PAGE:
Frontman Rou Reynolds says: "We're glad we were able to include North America in the plans for the 10th anniversary shows, as we've been making the track across the Atlantic regularly since the album's release, and there's a lot of people still coming to shows today that have been with us since the very start."
He adds: "We'll never write another album like Take To The Skies as Enter Shikari isn't really a band that looks backwards, but to be celebrating the decade anniversary of our debut album feels insane.
"It's going to be a celebration of that album rather than being the clichéd 'play the album front-to-back'." See the dateshere.
Hackett says: "This latest waxing represents a bird's eye view of the world of a musical migrant ignoring borders and celebrating our common ancestry with a unity of spirit, featuring musicians, singers and instruments from all over the world.
"From territorial frontiers to walled-up gateways, boundaries often hold back the tide. But while the night siren wails, music breaches all defences. To quote Plato, 'When the music changes, the walls of the city shake.'" Read morehere.
He tells Kaaos TV: "When you run that risk, you kind of know it's gonna happen. For us, it wasn't so important where we started but, 'Let's see where we finish' kind of feel. We wanted to do something cool and different, and we were able to accomplish that.
We were well aware of the risk going into it, and now that it's happened, and now that we've seen pretty much where we ended up after the first couple of weeks, now we're ready to go out there and kick some ass on the road and see where we finish with this thing.
"We had that plan in motion when we were writing the record, pretty much. We wanted to do something different and have a surprise release.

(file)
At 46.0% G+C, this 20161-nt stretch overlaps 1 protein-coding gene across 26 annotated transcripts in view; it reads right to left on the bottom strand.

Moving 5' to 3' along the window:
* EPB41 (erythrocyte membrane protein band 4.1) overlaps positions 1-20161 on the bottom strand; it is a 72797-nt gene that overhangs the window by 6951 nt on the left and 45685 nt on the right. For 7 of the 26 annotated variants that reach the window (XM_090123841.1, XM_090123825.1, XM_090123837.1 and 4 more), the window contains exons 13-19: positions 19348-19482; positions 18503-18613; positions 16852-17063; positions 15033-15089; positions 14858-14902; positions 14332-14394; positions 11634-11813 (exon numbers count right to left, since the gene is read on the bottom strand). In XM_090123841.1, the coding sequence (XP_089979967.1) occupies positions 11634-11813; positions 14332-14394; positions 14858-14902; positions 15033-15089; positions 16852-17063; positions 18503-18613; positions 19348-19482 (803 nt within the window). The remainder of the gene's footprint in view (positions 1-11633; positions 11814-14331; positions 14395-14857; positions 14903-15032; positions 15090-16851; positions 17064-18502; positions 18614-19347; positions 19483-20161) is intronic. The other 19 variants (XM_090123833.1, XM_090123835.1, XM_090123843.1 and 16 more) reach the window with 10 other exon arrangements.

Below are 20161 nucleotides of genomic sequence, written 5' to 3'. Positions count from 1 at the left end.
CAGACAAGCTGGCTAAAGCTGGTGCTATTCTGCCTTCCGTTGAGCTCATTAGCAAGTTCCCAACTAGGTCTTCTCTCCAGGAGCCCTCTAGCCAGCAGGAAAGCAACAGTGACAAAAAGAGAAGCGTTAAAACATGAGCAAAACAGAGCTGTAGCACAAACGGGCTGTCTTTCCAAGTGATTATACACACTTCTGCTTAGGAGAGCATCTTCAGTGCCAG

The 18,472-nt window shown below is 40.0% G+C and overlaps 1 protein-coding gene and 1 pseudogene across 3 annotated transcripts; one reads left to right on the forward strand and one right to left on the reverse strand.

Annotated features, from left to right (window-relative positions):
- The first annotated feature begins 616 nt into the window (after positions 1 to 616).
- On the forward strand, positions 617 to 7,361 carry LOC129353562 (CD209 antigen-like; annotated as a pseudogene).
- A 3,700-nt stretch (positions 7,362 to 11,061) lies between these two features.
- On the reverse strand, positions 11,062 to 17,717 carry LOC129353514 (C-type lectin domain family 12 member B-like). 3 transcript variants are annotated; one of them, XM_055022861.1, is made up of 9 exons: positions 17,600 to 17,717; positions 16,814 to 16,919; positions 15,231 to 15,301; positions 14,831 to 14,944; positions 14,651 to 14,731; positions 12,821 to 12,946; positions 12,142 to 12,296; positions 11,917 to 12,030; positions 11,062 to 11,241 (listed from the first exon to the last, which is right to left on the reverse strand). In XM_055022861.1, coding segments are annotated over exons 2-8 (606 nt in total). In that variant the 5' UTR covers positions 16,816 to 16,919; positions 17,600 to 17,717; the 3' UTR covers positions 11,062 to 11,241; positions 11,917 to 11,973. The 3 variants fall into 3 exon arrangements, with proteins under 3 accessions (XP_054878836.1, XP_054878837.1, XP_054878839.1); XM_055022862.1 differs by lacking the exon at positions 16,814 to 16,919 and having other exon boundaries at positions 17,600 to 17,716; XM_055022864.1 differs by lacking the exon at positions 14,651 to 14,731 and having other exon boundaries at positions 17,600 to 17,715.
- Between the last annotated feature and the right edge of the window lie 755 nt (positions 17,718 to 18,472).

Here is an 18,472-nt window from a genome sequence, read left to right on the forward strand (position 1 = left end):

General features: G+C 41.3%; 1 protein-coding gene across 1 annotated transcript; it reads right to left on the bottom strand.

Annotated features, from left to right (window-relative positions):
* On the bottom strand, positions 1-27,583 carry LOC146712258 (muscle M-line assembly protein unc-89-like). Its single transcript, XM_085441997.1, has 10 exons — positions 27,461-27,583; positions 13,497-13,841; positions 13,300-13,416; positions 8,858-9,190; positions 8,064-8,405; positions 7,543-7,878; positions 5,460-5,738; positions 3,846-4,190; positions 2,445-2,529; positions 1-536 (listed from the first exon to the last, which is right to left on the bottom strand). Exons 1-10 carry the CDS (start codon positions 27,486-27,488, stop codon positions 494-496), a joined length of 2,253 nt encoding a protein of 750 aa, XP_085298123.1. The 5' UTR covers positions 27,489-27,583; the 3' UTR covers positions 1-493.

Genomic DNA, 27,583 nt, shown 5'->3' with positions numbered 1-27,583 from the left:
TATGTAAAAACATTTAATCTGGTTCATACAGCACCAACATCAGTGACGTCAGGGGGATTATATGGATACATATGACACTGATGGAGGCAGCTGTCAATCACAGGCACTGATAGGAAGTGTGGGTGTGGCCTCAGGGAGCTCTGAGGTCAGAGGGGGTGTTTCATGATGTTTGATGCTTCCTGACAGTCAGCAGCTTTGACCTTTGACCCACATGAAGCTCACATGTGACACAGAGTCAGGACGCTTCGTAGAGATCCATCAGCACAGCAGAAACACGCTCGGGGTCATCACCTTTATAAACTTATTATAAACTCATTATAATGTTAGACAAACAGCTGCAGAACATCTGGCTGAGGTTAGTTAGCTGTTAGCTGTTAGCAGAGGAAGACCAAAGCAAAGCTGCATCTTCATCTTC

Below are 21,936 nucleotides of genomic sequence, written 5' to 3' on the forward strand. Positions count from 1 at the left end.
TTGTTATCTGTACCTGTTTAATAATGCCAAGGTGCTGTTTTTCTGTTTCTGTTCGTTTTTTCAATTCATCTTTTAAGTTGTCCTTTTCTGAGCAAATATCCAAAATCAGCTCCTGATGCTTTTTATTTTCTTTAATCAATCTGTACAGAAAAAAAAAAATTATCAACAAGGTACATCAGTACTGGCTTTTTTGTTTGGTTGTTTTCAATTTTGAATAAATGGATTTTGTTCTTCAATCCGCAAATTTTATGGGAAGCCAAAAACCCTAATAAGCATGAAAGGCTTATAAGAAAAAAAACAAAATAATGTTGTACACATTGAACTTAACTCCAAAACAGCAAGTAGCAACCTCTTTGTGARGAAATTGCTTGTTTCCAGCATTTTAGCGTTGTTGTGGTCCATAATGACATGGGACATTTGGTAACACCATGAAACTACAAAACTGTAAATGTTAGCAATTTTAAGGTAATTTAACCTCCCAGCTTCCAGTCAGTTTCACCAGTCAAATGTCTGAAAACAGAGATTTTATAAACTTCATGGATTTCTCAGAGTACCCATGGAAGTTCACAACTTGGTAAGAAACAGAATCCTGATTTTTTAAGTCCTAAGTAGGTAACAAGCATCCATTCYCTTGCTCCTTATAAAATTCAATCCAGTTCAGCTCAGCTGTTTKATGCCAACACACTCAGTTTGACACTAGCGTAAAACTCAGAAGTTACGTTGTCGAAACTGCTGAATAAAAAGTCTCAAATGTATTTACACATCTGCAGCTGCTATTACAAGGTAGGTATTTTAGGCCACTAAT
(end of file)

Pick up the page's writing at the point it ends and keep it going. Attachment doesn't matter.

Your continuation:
"It went off really well - better than we could have hoped. And there was no leaks. We got to do the surprise release, which I think was an exciting thing for our fans."
He continues: "The importance of first-week sales has kind of diminished, in our opinion, in the industry, and we don't really know what it really means anymore. It is what it is in the industry. And for us, it's all about the endgame, not where it begins." Watch the full interviewhere.
But Muir and his bandmates were never interested in conforming, he says, and he recalls one 'rock star' trying to offer wardrobe advice. Muir tells Alt Press: "We didn't dress the way other people did. It's funny that with punk rock, they talk about non-conformity, but they want you to conform.
"I remember someone that was in one of the 'big bands' back in the day saying, 'Mike, you're actually pretty good, but you'll never do anything looking like that.'
"I'm looking at him with eyeliner and his leather jacket, thinking, 'Dude, you look like you're dressed up for Halloween! This is the way that we are.' I said, 'Dress the way we do, think the way we do and then you're an individual? I lost that somewhere.'" Read morehere.